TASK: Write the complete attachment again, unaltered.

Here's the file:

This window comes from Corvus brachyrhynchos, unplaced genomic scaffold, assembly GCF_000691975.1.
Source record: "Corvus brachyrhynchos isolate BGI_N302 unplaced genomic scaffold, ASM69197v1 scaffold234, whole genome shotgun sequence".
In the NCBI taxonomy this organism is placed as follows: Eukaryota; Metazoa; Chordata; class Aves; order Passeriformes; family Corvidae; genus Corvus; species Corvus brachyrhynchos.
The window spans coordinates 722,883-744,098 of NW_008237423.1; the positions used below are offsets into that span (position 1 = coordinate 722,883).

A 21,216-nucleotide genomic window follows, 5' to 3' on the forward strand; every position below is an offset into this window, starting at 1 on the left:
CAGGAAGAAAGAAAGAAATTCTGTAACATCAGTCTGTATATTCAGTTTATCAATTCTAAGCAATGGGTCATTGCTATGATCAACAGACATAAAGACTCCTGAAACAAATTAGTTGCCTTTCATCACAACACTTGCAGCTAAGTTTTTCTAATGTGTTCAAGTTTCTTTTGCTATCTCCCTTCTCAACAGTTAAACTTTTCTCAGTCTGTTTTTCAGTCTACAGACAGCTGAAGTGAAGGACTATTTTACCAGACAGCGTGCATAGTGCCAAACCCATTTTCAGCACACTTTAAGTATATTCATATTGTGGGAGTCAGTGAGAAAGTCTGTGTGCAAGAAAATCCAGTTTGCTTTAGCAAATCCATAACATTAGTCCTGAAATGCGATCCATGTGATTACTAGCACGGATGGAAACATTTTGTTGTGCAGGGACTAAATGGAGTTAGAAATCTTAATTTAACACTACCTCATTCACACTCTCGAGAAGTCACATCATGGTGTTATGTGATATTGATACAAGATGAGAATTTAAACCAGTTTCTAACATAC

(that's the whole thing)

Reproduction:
This window comes from Corvus brachyrhynchos, unplaced genomic scaffold, assembly GCF_000691975.1.
Source record: "Corvus brachyrhynchos isolate BGI_N302 unplaced genomic scaffold, ASM69197v1 scaffold234, whole genome shotgun sequence".
In the NCBI taxonomy this organism is placed as follows: Eukaryota; Metazoa; Chordata; class Aves; order Passeriformes; family Corvidae; genus Corvus; species Corvus brachyrhynchos.
The window spans coordinates 722,883-744,098 of NW_008237423.1; the positions used below are offsets into that span (position 1 = coordinate 722,883).

A 21,216-nucleotide genomic window follows, 5' to 3' on the forward strand; every position below is an offset into this window, starting at 1 on the left:
CAGGAAGAAAGAAAGAAATTCTGTAACATCAGTCTGTATATTCAGTTTATCAATTCTAAGCAATGGGTCATTGCTATGATCAACAGACATAAAGACTCCTGAAACAAATTAGTTGCCTTTCATCACAACACTTGCAGCTAAGTTTTTCTAATGTGTTCAAGTTTCTTTTGCTATCTCCCTTCTCAACAGTTAAACTTTTCTCAGTCTGTTTTTCAGTCTACAGACAGCTGAAGTGAAGGACTATTTTACCAGACAGCGTGCATAGTGCCAAACCCATTTTCAGCACACTTTAAGTATATTCATATTGTGGGAGTCAGTGAGAAAGTCTGTGTGCAAGAAAATCCAGTTTGCTTTAGCAAATCCATAACATTAGTCCTGAAATGCGATCCATGTGATTACTAGCACGGATGGAAACATTTTGTTGTGCAGGGACTAAATGGAGTTAGAAATCTTAATTTAACACTACCTCATTCACACTCTCGAGAAGTCACATCATGGTGTTATGTGATATTGATACAAGATGAGAATTTAAACCAGTTTCTAACATAC